As for me, it doesn't really matter much, I quit my interest in HiFi when CDs came out all it took was the garbage that was generated every time a drum solo began.
Now music is just background filler.
I have hardware in my computer that will sample up to 192KHZ and the 96KHZ stuff does sound better.

Some day we will have digital sound that is HiFi without all the stupidity.
 That day doesn't appear to be very far off.
Sue AF6LJ
Test Equipment Addict, And Proud Of It.
 

Offline EE-digger

  • Regular Contributor
  • *
  • Posts: 159
  • Country: us
Re: EEVblog #719 - Sony Low Noise Audiophile SDXC Memory Card
« Reply #110 on: March 04, 2015, 03:37:54 am »
What's the BER of a $5 SDHC card?  About 10^-15 perhaps (uncorrected).
What's the BER of this card?  I'm guessing around 10^-15 or so (uncorrected).

So, bit error rate is essentially zero for most intents and purposes.  Let's move on...

Someone mentioned that the emissions graph says that it is radiated.  Ok, so if this is true then we've got some possible scenarios where the $$ card produces audio with a higher noise free dynamic range.

scenario #1 - the SDHC card is mounted direcly above the ADC section - don't laugh - if the product is tiny, there can be a lot of compromises in placement of parts, where marketing wants certain features, etc. - Maybe the ADC isn't above the SDHC card, or under it, but perhaps the emissions are enough to alter the ADC noise AND/OR produce mixing products.  Maybe that 1,2,5 or so MHz emission is mixed down INSIDE the ADC and it is now planted in your band of interest and untouchable by your filtering.  Maybe a remnant of the emissions remains on the supply rails where, if synchronous, can still take serious filtering to mostly remove.

scenario #2 - if the read clocking of the SDHC ever becomes synchronous with the ADC conversion clock, you wreak havoc on the converter noise - much worse than in #1 - you could start getting downconverted clock noise sweeping in and out of synch with the audio for horrendous effects.  Maybe this could happen as a function of storage location, maybe as a function of wear leveling activity, etc.

While I haven't experienced either of the above with audio, I was extrapolating from problems I've had to solve in the past in telecom measurement equipment.  It's easy to turn your sampled data system into a spectum analyzer if you're not careful. 

So, I'd like to wait and see some noise and distortion numbers between the cards and with the equipment clearly identified.  Maybe when you crank the volume all the way up, it is still quiet with this card  :-+

Not a huge Sony fan but always had a place in my heart for Trinitron monitors (pro video and PC)

Den
 

Offline Richard Crowley

  • Super Contributor
  • ***
  • Posts: 4310
  • Country: us
  • KE7GKP
Re: EEVblog #719 - Sony Low Noise Audiophile SDXC Memory Card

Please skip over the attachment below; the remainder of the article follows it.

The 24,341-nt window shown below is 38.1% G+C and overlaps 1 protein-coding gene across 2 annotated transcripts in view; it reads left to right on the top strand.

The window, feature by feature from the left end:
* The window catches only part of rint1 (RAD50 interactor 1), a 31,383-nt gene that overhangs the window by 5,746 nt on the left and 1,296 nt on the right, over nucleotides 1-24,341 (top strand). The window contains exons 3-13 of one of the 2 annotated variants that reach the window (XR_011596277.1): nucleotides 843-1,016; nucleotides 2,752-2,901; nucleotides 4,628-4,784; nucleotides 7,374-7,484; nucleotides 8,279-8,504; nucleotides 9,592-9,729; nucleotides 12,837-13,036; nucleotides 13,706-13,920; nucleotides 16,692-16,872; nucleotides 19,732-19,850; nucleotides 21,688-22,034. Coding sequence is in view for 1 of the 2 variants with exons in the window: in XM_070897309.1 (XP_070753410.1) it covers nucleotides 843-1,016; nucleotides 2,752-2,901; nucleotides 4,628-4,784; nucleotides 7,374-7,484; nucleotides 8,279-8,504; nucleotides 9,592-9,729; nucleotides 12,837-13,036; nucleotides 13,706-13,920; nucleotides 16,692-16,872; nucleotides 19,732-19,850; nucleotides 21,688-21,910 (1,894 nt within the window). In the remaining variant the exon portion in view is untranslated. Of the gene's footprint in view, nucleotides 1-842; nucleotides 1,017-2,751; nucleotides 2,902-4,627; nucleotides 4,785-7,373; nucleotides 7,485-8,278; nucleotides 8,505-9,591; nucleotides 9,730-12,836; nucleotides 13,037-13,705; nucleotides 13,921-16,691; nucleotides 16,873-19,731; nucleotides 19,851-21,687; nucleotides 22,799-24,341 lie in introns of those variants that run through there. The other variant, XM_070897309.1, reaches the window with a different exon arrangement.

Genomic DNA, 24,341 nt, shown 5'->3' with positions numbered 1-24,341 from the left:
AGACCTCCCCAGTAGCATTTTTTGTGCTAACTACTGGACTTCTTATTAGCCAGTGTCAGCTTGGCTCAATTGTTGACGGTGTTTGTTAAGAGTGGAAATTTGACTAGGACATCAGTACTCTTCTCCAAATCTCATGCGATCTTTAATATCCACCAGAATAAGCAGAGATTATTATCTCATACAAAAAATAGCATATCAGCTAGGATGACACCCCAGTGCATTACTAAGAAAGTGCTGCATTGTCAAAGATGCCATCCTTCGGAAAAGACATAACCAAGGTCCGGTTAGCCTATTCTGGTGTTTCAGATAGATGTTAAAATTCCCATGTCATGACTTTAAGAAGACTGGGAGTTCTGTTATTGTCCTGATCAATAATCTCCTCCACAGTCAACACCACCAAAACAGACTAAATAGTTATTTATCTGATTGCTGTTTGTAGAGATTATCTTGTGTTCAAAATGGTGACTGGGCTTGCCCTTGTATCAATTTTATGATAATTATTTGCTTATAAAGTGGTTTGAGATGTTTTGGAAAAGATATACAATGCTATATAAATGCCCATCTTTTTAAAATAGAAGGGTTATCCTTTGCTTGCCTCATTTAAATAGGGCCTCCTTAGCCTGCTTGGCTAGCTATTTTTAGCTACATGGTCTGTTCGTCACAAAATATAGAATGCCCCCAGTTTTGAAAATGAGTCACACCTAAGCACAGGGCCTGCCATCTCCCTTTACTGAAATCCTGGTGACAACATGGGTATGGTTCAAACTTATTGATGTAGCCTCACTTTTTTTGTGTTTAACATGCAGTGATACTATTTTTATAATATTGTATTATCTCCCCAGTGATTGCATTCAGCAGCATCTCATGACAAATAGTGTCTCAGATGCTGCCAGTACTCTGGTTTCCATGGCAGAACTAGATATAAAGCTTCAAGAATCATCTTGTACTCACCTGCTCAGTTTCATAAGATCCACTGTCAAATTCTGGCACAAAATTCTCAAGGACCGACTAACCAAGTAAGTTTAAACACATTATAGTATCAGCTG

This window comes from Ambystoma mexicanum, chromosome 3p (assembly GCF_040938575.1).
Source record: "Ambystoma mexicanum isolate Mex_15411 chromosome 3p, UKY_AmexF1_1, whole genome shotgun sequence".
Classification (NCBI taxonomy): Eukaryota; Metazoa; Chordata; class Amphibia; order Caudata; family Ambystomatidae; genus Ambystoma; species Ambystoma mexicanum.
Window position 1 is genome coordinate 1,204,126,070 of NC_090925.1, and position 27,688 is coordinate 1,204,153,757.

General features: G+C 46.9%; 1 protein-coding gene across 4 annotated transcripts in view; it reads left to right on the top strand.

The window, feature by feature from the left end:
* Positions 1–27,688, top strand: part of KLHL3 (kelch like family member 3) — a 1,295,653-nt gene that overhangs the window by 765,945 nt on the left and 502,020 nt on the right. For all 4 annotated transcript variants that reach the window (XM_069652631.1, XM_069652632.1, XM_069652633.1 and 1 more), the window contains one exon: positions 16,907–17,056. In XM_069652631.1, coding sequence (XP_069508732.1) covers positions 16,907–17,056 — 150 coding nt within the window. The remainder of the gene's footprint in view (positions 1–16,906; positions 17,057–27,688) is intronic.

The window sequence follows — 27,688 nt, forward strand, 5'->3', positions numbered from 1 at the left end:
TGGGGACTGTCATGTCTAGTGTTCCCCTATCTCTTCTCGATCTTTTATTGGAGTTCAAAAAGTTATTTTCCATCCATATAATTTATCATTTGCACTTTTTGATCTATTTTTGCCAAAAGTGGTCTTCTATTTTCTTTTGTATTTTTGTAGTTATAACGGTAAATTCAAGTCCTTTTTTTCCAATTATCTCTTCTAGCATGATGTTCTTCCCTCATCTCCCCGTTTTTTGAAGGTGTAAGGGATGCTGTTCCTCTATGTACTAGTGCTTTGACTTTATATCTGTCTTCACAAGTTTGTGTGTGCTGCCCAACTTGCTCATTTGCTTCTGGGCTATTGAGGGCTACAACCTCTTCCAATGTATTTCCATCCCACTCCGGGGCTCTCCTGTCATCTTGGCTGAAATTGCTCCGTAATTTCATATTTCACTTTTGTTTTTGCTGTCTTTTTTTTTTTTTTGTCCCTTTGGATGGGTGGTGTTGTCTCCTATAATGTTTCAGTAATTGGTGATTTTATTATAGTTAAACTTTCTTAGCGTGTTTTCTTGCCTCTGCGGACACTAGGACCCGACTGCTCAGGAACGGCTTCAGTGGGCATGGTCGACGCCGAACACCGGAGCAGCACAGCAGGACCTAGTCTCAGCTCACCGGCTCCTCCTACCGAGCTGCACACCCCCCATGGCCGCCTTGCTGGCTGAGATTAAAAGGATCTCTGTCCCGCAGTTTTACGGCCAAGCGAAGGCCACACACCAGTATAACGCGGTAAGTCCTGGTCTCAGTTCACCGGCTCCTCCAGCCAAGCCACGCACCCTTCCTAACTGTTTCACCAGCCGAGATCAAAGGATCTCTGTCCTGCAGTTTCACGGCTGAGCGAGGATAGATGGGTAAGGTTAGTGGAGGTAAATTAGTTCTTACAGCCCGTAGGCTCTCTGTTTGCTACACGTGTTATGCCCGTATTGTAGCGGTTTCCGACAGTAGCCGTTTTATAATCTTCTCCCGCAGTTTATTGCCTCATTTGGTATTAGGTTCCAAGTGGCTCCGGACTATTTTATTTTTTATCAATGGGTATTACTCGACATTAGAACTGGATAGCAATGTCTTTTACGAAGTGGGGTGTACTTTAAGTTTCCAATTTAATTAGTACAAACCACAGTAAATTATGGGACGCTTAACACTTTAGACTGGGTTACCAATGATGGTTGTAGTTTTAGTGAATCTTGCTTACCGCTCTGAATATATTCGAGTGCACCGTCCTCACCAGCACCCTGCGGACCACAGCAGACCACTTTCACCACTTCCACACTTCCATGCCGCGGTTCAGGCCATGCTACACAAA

« Reply #111 on: March 04, 2015, 03:53:57 am »
Not a huge Sony fan but always had a place in my heart for Trinitron monitors (pro video and PC)

During the early days of commercial color TV production, Trinitron monitors (Sony and other brands) were unfavorable for camera monitors because the aperture grille created a picture that was artificially too "crisp". It was harder to judge whether the camera was in critical focus or not because the Trinitron made it look better than it actually was. Most broadcast TV cameras used monochrome CRTs for viewfinders to enable the camera operator to judge focus properly.

In modern (digital) times, we use software to artifically enhance the edges of things in the frame. "Peaking" is added to the viewfinder signal in a color of the operator's choice to much more easily see when the camera is in focus (the high-frequency from the transition is at maximum amplitude.)

Here is an example of a viewfinder image with artificial red peaking edges added...
 

Offline Seaton

  • Newbie
  • Posts: 2
  • Country: gb
Re: EEVblog #719 - Sony Low Noise Audiophile SDXC Memory Card
« Reply #112 on: March 04, 2015, 12:28:57 pm »
Good primers to understand digital/analog with respect to audio:
http://xiph.org/video/vid1.shtml
http://xiph.org/video/vid2.shtml

These videos are so good they hurt! :)

Totally agree. But would an audiophool take any notice, even if they had the ability to understand them. It would be like trying to convert a Jihadist to be an Atheist.
 

Offline Fungus

  • Super Contributor
  • ***
  • Posts: 11206
  • Country: 00
Re: EEVblog #719 - Sony Low Noise Audiophile SDXC Memory Card
« Reply #113 on: March 04, 2015, 12:46:29 pm »
Totally agree. But would an audiophool take any notice, even if they had the ability to understand them. It would be like trying to convert a Jihadist to be an Atheist.

Why would you need to learn math when you can hear the difference?
 

Offline EvilGeniusSkis

  • Regular Contributor
  • *
  • Posts: 123
  • Country: ca
Re: EEVblog #719 - Sony Low Noise Audiophile SDXC Memory Card
« Reply #114 on: March 08, 2015, 01:32:21 am »
Is somebody's calendar off? It's not April fools day yet. Ya got 1 month t go.
in aus it is march fool's day not april.
 


Share me

Digg  Facebook  SlashDot  Delicious  Technorati  Twitter  Google  Yahoo
Smf